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<?xml:namespace prefix = st1 ns = "urn:schemas-microsoft-com:office:smarttags" />Richard Morrison, 202.331.2273
Washington, D.C., May 31, 2005— John Berlau , the Competitive Enterprise Institute’s 2005 Warren T. Brookes Journalism Fellow, comments: “Today, the Supreme Court Justices stand united in their agreement that anger over investor losses and some instances of corporate wrongdoing cannot be used as an excuse to cut corners on due process. The liberal and conservative Justices should be applauded for standing up to the hysteria generated in the wake of the shady dealings of a few in the corporate world.
“Congress should follow the Court’s lead and revise the many flawed provisions of the Sarbanes-Oxley Act of 2002. The law’s tendency to penalize and indeed criminalize risk-taking and good faith accounting errors conflict with a free society based on the rule of law. And like the instructions to the Andersen jury that the Court characterized as too broad and too vague, Sarbanes-Oxley Section 404’s sweeping requirement that auditors must ‘attest’ to undefined ‘internal controls’ is arbitrary and unfair. It has hurt scores of legitimate businesses and their shareholders and is costing the economy and estimated $35 billion a year in compliance. Time spent on complying with the law diverts businesses from productive ventures that would create new jobs and greater returns for shareholders. Innovative small public companies are particularly hurt as many cannot afford the new costs of being public. A Wharton business school study found that the number of companies that deregistered from exchanges nearly tripled in the year after Sarbanes-Oxley was passed.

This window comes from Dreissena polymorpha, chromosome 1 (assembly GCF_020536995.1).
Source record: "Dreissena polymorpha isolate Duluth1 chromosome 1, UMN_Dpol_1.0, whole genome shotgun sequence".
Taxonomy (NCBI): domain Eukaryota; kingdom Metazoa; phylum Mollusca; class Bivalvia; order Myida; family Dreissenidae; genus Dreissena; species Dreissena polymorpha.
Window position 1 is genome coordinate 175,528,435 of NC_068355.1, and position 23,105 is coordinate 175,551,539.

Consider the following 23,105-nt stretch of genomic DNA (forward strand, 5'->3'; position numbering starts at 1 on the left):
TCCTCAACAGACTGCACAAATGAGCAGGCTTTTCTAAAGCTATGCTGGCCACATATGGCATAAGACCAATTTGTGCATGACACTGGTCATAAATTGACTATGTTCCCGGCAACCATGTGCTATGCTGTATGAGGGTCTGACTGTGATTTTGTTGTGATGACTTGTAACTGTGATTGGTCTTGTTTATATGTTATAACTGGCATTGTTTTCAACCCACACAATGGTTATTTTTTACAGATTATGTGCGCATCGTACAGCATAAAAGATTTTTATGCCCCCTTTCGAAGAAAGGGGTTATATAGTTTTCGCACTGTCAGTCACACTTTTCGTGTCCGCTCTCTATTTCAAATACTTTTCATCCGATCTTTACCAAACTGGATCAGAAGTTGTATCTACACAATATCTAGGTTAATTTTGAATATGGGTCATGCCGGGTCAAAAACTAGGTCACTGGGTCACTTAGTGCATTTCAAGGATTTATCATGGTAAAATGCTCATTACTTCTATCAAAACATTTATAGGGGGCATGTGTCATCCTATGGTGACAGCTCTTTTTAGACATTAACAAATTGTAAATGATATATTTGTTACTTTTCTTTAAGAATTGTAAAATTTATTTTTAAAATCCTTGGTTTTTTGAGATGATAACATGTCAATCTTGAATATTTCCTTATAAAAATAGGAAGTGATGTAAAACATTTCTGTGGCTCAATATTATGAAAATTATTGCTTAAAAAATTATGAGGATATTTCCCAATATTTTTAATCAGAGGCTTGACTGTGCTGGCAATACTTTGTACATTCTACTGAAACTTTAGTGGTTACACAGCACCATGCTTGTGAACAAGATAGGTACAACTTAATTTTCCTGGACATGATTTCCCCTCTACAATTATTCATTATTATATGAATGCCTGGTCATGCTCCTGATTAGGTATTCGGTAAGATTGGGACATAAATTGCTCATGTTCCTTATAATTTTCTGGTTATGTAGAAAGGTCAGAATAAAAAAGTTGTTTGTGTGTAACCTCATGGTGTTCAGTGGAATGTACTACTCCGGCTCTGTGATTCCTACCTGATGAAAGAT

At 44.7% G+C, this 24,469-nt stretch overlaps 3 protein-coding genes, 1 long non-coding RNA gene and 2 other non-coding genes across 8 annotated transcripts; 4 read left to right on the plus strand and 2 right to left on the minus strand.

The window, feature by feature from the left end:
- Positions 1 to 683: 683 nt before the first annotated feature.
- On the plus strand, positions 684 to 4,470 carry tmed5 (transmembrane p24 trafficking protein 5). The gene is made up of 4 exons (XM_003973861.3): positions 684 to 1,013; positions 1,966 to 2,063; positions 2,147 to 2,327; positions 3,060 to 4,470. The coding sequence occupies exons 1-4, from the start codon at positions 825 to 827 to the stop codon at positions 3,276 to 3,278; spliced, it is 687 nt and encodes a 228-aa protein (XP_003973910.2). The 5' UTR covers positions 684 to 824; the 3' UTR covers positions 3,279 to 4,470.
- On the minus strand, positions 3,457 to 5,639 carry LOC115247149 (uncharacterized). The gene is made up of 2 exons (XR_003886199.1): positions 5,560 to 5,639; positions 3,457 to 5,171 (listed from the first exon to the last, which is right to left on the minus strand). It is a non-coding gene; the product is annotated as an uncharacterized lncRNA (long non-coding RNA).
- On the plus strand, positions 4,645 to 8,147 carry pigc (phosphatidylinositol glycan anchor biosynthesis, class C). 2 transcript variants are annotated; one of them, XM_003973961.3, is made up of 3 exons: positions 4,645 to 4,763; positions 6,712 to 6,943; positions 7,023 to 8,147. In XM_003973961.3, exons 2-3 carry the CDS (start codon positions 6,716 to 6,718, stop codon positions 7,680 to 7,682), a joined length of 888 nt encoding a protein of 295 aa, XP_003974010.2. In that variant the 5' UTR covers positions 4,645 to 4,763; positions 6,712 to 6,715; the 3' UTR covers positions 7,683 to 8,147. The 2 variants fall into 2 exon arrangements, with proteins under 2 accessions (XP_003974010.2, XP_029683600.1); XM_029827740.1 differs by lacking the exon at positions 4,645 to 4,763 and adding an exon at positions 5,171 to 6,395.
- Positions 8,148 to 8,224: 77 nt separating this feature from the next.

“And ironically, the accounting burden on businesses generated by these very mandates have made Andersen’s Big 4 accounting peers the big winners in this era of corporate risk-aversion!”